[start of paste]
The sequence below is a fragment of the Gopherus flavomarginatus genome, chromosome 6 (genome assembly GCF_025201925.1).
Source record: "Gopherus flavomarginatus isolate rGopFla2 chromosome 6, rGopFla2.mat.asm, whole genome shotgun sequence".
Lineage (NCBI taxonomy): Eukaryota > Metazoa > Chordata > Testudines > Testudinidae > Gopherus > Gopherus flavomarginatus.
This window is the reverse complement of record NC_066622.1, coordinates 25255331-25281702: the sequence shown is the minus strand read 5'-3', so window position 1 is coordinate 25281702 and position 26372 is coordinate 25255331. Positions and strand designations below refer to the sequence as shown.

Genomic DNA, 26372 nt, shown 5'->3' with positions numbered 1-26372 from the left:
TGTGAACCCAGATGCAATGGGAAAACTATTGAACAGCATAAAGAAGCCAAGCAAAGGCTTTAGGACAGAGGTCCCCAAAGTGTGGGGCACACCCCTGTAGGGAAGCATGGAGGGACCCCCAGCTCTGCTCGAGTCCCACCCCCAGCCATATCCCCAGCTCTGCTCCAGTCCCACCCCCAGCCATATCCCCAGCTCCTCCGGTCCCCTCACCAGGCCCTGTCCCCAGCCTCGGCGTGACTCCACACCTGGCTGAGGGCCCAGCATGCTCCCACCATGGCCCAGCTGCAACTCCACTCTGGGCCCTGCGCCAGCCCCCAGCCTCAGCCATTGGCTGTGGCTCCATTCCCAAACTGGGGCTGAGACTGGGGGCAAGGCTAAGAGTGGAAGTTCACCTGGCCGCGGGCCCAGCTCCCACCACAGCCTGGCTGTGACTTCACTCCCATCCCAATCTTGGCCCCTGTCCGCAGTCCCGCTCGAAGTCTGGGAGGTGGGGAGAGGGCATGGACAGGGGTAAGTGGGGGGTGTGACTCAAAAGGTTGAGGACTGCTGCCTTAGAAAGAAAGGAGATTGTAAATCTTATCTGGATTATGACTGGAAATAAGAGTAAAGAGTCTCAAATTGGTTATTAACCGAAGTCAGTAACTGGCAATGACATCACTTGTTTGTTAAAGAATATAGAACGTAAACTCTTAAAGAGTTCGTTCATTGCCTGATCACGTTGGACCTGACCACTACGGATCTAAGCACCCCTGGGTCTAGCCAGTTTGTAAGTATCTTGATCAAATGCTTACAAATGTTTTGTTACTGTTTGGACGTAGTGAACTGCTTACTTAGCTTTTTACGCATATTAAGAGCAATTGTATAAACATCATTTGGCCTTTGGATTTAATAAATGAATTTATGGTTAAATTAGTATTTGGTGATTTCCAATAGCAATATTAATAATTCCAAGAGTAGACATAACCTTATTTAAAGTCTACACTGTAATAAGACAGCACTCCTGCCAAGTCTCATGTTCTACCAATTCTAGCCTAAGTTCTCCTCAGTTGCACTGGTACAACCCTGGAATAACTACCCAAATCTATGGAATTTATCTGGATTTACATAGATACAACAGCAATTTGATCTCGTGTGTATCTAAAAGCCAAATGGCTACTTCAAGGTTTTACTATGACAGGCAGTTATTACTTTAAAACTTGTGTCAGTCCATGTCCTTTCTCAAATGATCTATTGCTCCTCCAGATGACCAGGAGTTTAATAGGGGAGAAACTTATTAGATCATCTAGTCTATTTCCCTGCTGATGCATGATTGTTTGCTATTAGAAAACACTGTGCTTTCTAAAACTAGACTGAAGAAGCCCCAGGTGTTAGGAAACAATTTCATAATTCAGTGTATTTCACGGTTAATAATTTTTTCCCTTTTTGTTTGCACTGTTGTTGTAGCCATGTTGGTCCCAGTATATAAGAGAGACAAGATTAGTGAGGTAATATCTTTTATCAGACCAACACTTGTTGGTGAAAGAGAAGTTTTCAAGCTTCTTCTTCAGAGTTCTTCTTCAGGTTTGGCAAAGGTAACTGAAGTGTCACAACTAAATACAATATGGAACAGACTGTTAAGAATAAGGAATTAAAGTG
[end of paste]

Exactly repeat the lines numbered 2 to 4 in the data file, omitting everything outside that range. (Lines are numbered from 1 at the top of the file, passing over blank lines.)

Source record: "Gopherus flavomarginatus isolate rGopFla2 chromosome 6, rGopFla2.mat.asm, whole genome shotgun sequence".
Lineage (NCBI taxonomy): Eukaryota > Metazoa > Chordata > Testudines > Testudinidae > Gopherus > Gopherus flavomarginatus.
This window is the reverse complement of record NC_066622.1, coordinates 25255331-25281702: the sequence shown is the minus strand read 5'-3', so window position 1 is coordinate 25281702 and position 26372 is coordinate 25255331. Positions and strand designations below refer to the sequence as shown.